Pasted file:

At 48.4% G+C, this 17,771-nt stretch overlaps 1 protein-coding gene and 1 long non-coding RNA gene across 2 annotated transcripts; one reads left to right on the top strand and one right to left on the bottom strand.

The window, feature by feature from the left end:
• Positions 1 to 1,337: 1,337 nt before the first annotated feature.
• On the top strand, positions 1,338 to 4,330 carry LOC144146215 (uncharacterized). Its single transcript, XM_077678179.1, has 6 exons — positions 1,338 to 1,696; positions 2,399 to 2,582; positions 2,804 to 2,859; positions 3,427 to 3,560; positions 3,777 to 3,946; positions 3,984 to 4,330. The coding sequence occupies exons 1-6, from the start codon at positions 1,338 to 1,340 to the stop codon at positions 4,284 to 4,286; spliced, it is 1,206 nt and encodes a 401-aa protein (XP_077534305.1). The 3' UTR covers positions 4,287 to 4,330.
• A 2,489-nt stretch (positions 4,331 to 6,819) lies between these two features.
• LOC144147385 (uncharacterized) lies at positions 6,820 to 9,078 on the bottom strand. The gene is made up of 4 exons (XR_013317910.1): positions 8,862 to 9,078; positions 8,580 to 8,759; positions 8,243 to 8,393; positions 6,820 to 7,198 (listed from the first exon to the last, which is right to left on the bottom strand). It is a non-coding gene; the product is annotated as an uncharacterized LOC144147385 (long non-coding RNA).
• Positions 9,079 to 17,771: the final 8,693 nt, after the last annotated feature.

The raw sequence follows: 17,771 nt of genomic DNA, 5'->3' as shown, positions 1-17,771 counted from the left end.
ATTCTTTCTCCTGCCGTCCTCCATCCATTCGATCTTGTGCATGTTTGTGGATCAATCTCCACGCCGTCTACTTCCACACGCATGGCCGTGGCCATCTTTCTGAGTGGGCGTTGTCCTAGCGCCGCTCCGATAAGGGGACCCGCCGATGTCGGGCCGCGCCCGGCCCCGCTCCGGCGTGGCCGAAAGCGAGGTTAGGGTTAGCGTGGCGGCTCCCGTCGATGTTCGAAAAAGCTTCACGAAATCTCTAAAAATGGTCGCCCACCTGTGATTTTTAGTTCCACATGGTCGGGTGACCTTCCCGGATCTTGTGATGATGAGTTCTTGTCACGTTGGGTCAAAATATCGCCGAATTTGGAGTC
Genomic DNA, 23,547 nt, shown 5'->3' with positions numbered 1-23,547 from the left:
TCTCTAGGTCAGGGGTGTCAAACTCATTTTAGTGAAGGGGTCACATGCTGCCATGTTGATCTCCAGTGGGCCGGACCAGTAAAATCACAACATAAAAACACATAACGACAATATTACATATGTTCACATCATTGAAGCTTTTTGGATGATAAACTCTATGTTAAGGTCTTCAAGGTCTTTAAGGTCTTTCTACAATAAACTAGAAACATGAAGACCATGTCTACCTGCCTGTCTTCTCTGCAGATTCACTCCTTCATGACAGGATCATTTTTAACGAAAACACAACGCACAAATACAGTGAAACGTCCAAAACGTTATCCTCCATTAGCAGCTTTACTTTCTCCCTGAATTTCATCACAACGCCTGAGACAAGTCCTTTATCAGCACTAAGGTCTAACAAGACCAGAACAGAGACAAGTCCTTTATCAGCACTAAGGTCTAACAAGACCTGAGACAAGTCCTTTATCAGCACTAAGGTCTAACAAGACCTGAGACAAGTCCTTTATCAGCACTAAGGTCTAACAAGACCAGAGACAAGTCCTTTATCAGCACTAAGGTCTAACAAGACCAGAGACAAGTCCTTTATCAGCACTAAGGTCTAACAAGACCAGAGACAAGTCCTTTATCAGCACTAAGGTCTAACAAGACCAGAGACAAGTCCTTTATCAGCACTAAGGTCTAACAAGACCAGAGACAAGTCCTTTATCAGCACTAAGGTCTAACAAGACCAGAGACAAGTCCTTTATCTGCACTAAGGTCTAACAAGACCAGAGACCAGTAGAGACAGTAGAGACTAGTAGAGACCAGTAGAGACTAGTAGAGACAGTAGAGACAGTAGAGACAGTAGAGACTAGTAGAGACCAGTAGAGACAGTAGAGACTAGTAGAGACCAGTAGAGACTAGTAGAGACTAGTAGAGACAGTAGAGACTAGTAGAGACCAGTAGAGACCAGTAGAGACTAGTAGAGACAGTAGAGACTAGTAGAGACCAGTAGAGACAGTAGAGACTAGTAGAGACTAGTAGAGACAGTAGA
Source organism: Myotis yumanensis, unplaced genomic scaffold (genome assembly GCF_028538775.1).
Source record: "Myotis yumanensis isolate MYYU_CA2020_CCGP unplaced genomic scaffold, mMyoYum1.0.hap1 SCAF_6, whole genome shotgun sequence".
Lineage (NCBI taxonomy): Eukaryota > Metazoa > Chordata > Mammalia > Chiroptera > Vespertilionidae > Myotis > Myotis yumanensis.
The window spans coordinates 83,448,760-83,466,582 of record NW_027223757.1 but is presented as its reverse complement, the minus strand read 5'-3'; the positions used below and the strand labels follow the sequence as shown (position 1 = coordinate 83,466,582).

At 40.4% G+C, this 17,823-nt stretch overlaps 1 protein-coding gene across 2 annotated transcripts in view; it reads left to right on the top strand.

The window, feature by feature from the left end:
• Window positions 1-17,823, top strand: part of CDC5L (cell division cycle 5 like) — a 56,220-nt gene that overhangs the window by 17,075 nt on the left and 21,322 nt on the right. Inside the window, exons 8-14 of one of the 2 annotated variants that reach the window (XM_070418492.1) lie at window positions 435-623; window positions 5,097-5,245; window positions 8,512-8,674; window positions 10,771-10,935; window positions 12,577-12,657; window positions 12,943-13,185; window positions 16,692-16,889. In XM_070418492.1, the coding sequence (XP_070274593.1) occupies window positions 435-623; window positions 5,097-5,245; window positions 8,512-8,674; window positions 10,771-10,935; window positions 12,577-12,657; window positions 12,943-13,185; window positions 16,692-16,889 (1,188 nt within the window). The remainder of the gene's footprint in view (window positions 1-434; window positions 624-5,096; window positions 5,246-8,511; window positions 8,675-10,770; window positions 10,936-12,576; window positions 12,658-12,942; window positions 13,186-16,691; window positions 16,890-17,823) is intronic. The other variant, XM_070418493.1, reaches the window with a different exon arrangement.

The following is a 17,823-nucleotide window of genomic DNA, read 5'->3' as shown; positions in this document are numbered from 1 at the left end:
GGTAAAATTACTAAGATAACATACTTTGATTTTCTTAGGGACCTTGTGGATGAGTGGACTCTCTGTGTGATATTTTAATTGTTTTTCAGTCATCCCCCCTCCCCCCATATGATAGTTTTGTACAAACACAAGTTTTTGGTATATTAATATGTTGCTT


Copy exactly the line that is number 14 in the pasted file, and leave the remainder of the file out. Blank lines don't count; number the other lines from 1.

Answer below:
Lineage (NCBI taxonomy): Eukaryota > Metazoa > Chordata > Mammalia > Chiroptera > Vespertilionidae > Myotis > Myotis yumanensis.